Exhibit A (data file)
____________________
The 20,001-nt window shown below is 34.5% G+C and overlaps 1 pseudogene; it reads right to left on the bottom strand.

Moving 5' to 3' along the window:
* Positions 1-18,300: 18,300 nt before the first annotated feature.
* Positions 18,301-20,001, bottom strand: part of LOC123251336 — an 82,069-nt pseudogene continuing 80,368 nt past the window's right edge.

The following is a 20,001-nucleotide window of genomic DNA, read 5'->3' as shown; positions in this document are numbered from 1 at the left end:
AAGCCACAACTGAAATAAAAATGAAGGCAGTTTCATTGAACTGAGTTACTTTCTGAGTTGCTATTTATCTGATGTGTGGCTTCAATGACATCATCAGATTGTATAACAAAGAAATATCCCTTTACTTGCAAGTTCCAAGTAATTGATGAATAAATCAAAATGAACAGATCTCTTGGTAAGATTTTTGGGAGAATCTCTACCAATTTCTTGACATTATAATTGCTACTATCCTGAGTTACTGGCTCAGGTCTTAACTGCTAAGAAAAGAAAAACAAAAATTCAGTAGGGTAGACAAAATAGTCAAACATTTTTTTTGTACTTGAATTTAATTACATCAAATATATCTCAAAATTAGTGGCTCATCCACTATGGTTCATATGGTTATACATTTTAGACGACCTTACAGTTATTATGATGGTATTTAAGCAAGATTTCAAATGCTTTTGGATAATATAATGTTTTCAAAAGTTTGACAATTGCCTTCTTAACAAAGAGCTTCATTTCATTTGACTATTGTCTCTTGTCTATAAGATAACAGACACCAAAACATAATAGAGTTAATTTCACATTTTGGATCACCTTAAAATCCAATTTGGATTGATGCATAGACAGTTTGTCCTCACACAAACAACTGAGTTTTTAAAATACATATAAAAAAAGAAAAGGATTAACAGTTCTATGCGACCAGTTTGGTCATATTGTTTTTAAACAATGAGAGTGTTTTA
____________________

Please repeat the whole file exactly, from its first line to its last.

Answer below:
The 20,001-nt window shown below is 34.5% G+C and overlaps 1 pseudogene; it reads right to left on the bottom strand.

Moving 5' to 3' along the window:
* Positions 1-18,300: 18,300 nt before the first annotated feature.
* Positions 18,301-20,001, bottom strand: part of LOC123251336 — an 82,069-nt pseudogene continuing 80,368 nt past the window's right edge.

The following is a 20,001-nucleotide window of genomic DNA, read 5'->3' as shown; positions in this document are numbered from 1 at the left end:
AAGCCACAACTGAAATAAAAATGAAGGCAGTTTCATTGAACTGAGTTACTTTCTGAGTTGCTATTTATCTGATGTGTGGCTTCAATGACATCATCAGATTGTATAACAAAGAAATATCCCTTTACTTGCAAGTTCCAAGTAATTGATGAATAAATCAAAATGAACAGATCTCTTGGTAAGATTTTTGGGAGAATCTCTACCAATTTCTTGACATTATAATTGCTACTATCCTGAGTTACTGGCTCAGGTCTTAACTGCTAAGAAAAGAAAAACAAAAATTCAGTAGGGTAGACAAAATAGTCAAACATTTTTTTTGTACTTGAATTTAATTACATCAAATATATCTCAAAATTAGTGGCTCATCCACTATGGTTCATATGGTTATACATTTTAGACGACCTTACAGTTATTATGATGGTATTTAAGCAAGATTTCAAATGCTTTTGGATAATATAATGTTTTCAAAAGTTTGACAATTGCCTTCTTAACAAAGAGCTTCATTTCATTTGACTATTGTCTCTTGTCTATAAGATAACAGACACCAAAACATAATAGAGTTAATTTCACATTTTGGATCACCTTAAAATCCAATTTGGATTGATGCATAGACAGTTTGTCCTCACACAAACAACTGAGTTTTTAAAATACATATAAAAAAAGAAAAGGATTAACAGTTCTATGCGACCAGTTTGGTCATATTGTTTTTAAACAATGAGAGTGTTTTA